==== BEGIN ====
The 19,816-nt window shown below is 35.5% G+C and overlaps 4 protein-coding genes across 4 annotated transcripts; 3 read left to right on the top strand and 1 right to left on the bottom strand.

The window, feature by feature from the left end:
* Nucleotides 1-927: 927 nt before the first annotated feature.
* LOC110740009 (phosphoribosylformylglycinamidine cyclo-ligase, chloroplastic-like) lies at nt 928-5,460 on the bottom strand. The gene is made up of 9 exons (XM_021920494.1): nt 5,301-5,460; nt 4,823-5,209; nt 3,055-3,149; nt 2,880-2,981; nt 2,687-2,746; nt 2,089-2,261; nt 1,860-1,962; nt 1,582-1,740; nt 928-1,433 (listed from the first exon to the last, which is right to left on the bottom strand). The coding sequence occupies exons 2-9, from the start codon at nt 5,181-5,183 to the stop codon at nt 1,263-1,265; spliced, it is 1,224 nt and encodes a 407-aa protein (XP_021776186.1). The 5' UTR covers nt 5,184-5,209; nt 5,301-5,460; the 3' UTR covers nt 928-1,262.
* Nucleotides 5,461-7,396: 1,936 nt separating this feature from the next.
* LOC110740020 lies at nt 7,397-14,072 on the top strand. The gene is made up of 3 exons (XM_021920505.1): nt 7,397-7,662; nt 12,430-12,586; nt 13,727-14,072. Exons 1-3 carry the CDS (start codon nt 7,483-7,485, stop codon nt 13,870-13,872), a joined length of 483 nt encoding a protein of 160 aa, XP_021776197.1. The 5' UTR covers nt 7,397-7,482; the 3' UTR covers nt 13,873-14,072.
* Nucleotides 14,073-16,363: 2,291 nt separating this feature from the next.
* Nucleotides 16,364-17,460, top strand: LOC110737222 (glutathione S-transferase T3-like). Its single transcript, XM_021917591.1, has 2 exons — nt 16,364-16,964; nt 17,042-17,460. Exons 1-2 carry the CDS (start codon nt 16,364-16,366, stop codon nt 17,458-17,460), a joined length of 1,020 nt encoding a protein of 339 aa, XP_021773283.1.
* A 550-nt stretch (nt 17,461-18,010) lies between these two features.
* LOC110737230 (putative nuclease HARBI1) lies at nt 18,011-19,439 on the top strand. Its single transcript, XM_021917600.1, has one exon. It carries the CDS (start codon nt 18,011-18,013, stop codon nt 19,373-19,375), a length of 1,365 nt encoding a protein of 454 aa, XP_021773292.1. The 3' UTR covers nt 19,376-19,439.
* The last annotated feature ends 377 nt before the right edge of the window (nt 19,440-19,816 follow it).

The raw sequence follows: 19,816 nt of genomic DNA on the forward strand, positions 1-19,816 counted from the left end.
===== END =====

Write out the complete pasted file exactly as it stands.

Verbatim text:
The 19,816-nt window shown below is 35.5% G+C and overlaps 4 protein-coding genes across 4 annotated transcripts; 3 read left to right on the top strand and 1 right to left on the bottom strand.

The window, feature by feature from the left end:
* Nucleotides 1-927: 927 nt before the first annotated feature.
* LOC110740009 (phosphoribosylformylglycinamidine cyclo-ligase, chloroplastic-like) lies at nt 928-5,460 on the bottom strand. The gene is made up of 9 exons (XM_021920494.1): nt 5,301-5,460; nt 4,823-5,209; nt 3,055-3,149; nt 2,880-2,981; nt 2,687-2,746; nt 2,089-2,261; nt 1,860-1,962; nt 1,582-1,740; nt 928-1,433 (listed from the first exon to the last, which is right to left on the bottom strand). The coding sequence occupies exons 2-9, from the start codon at nt 5,181-5,183 to the stop codon at nt 1,263-1,265; spliced, it is 1,224 nt and encodes a 407-aa protein (XP_021776186.1). The 5' UTR covers nt 5,184-5,209; nt 5,301-5,460; the 3' UTR covers nt 928-1,262.
* Nucleotides 5,461-7,396: 1,936 nt separating this feature from the next.
* LOC110740020 lies at nt 7,397-14,072 on the top strand. The gene is made up of 3 exons (XM_021920505.1): nt 7,397-7,662; nt 12,430-12,586; nt 13,727-14,072. Exons 1-3 carry the CDS (start codon nt 7,483-7,485, stop codon nt 13,870-13,872), a joined length of 483 nt encoding a protein of 160 aa, XP_021776197.1. The 5' UTR covers nt 7,397-7,482; the 3' UTR covers nt 13,873-14,072.
* Nucleotides 14,073-16,363: 2,291 nt separating this feature from the next.
* Nucleotides 16,364-17,460, top strand: LOC110737222 (glutathione S-transferase T3-like). Its single transcript, XM_021917591.1, has 2 exons — nt 16,364-16,964; nt 17,042-17,460. Exons 1-2 carry the CDS (start codon nt 16,364-16,366, stop codon nt 17,458-17,460), a joined length of 1,020 nt encoding a protein of 339 aa, XP_021773283.1.
* A 550-nt stretch (nt 17,461-18,010) lies between these two features.
* LOC110737230 (putative nuclease HARBI1) lies at nt 18,011-19,439 on the top strand. Its single transcript, XM_021917600.1, has one exon. It carries the CDS (start codon nt 18,011-18,013, stop codon nt 19,373-19,375), a length of 1,365 nt encoding a protein of 454 aa, XP_021773292.1. The 3' UTR covers nt 19,376-19,439.
* The last annotated feature ends 377 nt before the right edge of the window (nt 19,440-19,816 follow it).

The raw sequence follows: 19,816 nt of genomic DNA on the forward strand, positions 1-19,816 counted from the left end.